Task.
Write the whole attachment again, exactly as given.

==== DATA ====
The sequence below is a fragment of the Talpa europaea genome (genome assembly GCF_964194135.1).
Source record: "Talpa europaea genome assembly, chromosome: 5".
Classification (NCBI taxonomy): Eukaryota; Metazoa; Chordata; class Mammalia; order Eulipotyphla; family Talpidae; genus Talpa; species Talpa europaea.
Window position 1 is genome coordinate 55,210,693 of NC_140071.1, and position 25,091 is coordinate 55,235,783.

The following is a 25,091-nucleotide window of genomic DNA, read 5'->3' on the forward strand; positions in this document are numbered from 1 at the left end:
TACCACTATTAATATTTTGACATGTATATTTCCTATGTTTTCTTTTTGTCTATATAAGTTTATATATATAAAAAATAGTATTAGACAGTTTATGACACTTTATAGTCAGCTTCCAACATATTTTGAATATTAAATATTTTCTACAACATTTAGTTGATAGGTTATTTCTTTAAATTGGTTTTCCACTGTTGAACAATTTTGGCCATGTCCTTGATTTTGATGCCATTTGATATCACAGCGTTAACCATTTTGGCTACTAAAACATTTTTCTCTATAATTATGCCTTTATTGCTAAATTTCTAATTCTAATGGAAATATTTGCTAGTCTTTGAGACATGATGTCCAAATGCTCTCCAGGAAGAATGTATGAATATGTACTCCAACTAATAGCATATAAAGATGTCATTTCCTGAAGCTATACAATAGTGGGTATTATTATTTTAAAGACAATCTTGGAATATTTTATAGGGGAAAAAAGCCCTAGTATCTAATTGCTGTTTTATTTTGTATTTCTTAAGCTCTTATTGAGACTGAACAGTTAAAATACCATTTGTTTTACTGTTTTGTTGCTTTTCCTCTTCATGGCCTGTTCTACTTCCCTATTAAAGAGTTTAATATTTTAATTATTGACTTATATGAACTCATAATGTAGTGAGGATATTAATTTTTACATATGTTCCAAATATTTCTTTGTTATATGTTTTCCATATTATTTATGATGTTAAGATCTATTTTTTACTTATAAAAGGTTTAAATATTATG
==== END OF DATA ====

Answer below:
The sequence below is a fragment of the Talpa europaea genome (genome assembly GCF_964194135.1).
Source record: "Talpa europaea genome assembly, chromosome: 5".
Classification (NCBI taxonomy): Eukaryota; Metazoa; Chordata; class Mammalia; order Eulipotyphla; family Talpidae; genus Talpa; species Talpa europaea.
Window position 1 is genome coordinate 55,210,693 of NC_140071.1, and position 25,091 is coordinate 55,235,783.

The following is a 25,091-nucleotide window of genomic DNA, read 5'->3' on the forward strand; positions in this document are numbered from 1 at the left end:
TACCACTATTAATATTTTGACATGTATATTTCCTATGTTTTCTTTTTGTCTATATAAGTTTATATATATAAAAAATAGTATTAGACAGTTTATGACACTTTATAGTCAGCTTCCAACATATTTTGAATATTAAATATTTTCTACAACATTTAGTTGATAGGTTATTTCTTTAAATTGGTTTTCCACTGTTGAACAATTTTGGCCATGTCCTTGATTTTGATGCCATTTGATATCACAGCGTTAACCATTTTGGCTACTAAAACATTTTTCTCTATAATTATGCCTTTATTGCTAAATTTCTAATTCTAATGGAAATATTTGCTAGTCTTTGAGACATGATGTCCAAATGCTCTCCAGGAAGAATGTATGAATATGTACTCCAACTAATAGCATATAAAGATGTCATTTCCTGAAGCTATACAATAGTGGGTATTATTATTTTAAAGACAATCTTGGAATATTTTATAGGGGAAAAAAGCCCTAGTATCTAATTGCTGTTTTATTTTGTATTTCTTAAGCTCTTATTGAGACTGAACAGTTAAAATACCATTTGTTTTACTGTTTTGTTGCTTTTCCTCTTCATGGCCTGTTCTACTTCCCTATTAAAGAGTTTAATATTTTAATTATTGACTTATATGAACTCATAATGTAGTGAGGATATTAATTTTTACATATGTTCCAAATATTTCTTTGTTATATGTTTTCCATATTATTTATGATGTTAAGATCTATTTTTTACTTATAAAAGGTTTAAATATTATG